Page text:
(adj.) Having the capability to maintain state. Most common applications are inherently stateful.
- Stateful Inspection
Also referred to as dynamic packet filtering. Stateful inspection is a firewall architecture that works at the network layer. Unlike static packet filtering, which examines a packet based on the information in its header, stateful inspection tracks each connection traversing all interfaces of the firewall and makes sure they are valid. An example of a […]
(adj.) Having no information about what occurred previously. Most modern applications maintain state, which means that they remember what you were doing last time you ran the application, and they remember all your configuration settings. This is extremely useful because it means you can mold the application to your working habits. The World Wide Web, […]
An instruction written in a high-level language. A statement directs the computer to perform a specified action. A single statement in a high-level language can represent several machine-language instructions. Programs consist of statements and expressions. An expression is a group of symbols that represent a value.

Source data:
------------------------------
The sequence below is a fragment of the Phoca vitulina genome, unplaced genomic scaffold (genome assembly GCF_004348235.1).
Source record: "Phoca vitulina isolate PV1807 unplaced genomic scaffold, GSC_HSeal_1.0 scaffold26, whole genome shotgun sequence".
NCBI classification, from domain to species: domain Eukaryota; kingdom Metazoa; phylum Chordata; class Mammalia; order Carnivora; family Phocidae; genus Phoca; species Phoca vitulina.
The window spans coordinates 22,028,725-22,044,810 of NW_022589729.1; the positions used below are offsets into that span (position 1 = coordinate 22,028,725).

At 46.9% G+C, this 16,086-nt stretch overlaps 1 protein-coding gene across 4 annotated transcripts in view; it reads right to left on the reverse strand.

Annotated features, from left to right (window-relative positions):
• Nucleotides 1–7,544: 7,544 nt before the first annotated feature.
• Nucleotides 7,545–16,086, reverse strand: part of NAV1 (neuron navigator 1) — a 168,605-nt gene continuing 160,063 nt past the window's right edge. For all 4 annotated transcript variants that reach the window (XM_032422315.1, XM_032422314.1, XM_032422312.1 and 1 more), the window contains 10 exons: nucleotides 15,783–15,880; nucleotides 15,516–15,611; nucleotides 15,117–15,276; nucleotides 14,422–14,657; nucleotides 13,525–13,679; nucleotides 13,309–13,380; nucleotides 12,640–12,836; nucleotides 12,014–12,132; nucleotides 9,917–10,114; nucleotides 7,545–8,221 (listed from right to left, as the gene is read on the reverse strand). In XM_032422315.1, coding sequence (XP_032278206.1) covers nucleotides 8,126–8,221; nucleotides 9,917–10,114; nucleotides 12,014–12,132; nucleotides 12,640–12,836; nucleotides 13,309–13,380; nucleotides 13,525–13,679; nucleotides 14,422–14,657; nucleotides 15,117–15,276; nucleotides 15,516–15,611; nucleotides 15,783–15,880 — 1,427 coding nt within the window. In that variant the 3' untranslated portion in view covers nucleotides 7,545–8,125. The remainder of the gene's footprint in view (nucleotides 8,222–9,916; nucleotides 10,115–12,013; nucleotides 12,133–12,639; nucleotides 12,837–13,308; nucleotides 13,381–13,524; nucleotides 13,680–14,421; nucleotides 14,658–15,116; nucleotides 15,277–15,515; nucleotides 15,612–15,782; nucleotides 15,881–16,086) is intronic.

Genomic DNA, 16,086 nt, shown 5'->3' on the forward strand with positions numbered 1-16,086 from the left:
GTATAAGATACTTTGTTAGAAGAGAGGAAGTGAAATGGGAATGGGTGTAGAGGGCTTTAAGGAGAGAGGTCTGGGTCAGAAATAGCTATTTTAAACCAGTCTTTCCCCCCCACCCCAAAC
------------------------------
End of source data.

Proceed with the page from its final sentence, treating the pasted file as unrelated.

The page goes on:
(adj.) Generally refers to elements of the Internet or computer programming that are fixed and not capable of action or change. The opposite of static is dynamic. A Web site that is static can only supply information that is written into the HTML and this information will not change unless the change is written into […]
- Static NAT
(stat´ik nat) (n.) A type of NAT in which a private IP address is mapped to a public IP address, where the public address is always the same IP address (i.e., it has a static address). This allows an internal host, such as a Web server, to have an unregistered (private) IP address and still […]